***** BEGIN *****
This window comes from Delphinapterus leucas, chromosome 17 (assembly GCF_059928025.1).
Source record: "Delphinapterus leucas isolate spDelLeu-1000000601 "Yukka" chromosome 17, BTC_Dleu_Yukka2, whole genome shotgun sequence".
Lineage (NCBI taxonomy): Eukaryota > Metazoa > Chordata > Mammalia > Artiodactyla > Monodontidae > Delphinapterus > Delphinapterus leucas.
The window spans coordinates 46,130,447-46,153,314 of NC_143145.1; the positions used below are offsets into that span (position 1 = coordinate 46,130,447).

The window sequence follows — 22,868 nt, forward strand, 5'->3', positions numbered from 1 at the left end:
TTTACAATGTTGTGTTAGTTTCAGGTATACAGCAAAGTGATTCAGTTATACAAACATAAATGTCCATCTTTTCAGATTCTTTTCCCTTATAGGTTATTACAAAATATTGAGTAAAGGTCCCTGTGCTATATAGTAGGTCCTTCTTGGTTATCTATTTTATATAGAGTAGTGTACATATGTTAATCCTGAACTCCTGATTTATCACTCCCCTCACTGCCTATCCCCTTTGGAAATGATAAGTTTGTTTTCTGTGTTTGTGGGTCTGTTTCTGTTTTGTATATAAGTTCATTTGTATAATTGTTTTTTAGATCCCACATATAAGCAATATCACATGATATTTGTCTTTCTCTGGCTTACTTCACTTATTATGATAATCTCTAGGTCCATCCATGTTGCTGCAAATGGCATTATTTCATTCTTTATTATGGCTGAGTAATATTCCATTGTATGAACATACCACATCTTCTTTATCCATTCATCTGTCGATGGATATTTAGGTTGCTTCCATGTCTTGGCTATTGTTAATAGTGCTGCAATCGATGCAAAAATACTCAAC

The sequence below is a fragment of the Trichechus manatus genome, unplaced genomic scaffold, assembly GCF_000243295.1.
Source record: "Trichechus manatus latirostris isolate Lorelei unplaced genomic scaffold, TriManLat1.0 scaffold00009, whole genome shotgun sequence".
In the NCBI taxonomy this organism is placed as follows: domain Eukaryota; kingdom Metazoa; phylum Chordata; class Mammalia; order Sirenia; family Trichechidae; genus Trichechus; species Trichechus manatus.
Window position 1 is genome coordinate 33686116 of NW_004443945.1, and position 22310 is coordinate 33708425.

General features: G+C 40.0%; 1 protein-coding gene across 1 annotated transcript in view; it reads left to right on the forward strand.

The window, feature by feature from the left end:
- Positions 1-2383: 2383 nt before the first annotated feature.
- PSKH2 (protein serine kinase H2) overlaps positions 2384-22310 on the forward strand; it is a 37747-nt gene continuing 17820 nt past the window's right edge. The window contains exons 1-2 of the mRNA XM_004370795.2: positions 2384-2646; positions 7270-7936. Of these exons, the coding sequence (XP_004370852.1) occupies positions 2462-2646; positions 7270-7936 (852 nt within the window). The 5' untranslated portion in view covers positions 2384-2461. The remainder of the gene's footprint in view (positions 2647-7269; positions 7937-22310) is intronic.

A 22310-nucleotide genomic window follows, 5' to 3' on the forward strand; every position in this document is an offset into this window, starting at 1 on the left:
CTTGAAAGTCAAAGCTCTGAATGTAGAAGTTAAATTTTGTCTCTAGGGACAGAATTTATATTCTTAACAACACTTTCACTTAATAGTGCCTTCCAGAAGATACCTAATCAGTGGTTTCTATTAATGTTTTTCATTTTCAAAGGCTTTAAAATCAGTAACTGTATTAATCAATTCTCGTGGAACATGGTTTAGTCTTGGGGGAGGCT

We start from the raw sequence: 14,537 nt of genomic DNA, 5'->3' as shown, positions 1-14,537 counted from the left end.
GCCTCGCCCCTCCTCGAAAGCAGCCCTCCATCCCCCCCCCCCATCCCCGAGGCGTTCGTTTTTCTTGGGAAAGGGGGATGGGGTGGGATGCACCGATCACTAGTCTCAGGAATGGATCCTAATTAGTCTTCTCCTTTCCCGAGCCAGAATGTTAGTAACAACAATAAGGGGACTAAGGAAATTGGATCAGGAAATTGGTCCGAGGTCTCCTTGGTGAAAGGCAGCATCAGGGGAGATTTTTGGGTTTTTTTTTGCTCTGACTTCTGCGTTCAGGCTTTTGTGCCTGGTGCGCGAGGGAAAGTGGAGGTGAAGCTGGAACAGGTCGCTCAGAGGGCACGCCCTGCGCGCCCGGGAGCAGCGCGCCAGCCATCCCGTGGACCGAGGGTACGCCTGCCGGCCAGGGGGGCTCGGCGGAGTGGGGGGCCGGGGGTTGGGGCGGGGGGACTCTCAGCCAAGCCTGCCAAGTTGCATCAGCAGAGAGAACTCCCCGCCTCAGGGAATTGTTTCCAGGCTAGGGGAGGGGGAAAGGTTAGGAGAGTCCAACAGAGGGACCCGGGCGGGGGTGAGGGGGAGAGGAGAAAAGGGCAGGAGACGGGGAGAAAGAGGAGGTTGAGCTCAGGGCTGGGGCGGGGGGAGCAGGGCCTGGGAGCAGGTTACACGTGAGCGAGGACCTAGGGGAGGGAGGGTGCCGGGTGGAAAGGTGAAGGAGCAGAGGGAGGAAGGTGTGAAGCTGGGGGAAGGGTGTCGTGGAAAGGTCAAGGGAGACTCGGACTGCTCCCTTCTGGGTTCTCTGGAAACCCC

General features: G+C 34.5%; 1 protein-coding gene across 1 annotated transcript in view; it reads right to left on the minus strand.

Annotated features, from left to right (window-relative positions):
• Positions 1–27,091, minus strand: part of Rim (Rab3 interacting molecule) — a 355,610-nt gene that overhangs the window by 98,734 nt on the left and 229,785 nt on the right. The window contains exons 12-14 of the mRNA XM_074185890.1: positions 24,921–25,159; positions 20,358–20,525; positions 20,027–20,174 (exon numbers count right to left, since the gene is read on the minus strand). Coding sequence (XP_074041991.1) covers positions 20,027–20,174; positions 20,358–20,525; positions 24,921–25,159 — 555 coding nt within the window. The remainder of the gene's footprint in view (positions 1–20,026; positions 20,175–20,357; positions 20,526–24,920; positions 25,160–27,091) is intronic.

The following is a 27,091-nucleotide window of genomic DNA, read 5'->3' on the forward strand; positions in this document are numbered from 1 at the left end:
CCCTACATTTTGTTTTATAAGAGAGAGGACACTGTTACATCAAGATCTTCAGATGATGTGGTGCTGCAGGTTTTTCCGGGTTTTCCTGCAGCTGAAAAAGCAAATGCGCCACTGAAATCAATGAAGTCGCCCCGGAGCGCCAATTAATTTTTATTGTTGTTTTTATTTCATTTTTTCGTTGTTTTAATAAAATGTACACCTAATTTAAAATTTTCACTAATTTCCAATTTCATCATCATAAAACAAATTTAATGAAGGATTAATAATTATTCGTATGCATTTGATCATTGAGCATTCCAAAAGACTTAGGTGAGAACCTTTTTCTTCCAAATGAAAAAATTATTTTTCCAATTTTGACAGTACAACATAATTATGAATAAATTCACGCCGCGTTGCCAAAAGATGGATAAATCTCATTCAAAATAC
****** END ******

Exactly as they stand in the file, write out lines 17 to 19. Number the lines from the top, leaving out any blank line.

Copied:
We start from the raw sequence: 14,537 nt of genomic DNA, 5'->3' as shown, positions 1-14,537 counted from the left end.
GCCTCGCCCCTCCTCGAAAGCAGCCCTCCATCCCCCCCCCCCATCCCCGAGGCGTTCGTTTTTCTTGGGAAAGGGGGATGGGGTGGGATGCACCGATCACTAGTCTCAGGAATGGATCCTAATTAGTCTTCTCCTTTCCCGAGCCAGAATGTTAGTAACAACAATAAGGGGACTAAGGAAATTGGATCAGGAAATTGGTCCGAGGTCTCCTTGGTGAAAGGCAGCATCAGGGGAGATTTTTGGGTTTTTTTTTGCTCTGACTTCTGCGTTCAGGCTTTTGTGCCTGGTGCGCGAGGGAAAGTGGAGGTGAAGCTGGAACAGGTCGCTCAGAGGGCACGCCCTGCGCGCCCGGGAGCAGCGCGCCAGCCATCCCGTGGACCGAGGGTACGCCTGCCGGCCAGGGGGGCTCGGCGGAGTGGGGGGCCGGGGGTTGGGGCGGGGGGACTCTCAGCCAAGCCTGCCAAGTTGCATCAGCAGAGAGAACTCCCCGCCTCAGGGAATTGTTTCCAGGCTAGGGGAGGGGGAAAGGTTAGGAGAGTCCAACAGAGGGACCCGGGCGGGGGTGAGGGGGAGAGGAGAAAAGGGCAGGAGACGGGGAGAAAGAGGAGGTTGAGCTCAGGGCTGGGGCGGGGGGAGCAGGGCCTGGGAGCAGGTTACACGTGAGCGAGGACCTAGGGGAGGGAGGGTGCCGGGTGGAAAGGTGAAGGAGCAGAGGGAGGAAGGTGTGAAGCTGGGGGAAGGGTGTCGTGGAAAGGTCAAGGGAGACTCGGACTGCTCCCTTCTGGGTTCTCTGGAAACCCC

General features: G+C 34.5%; 1 protein-coding gene across 1 annotated transcript in view; it reads right to left on the minus strand.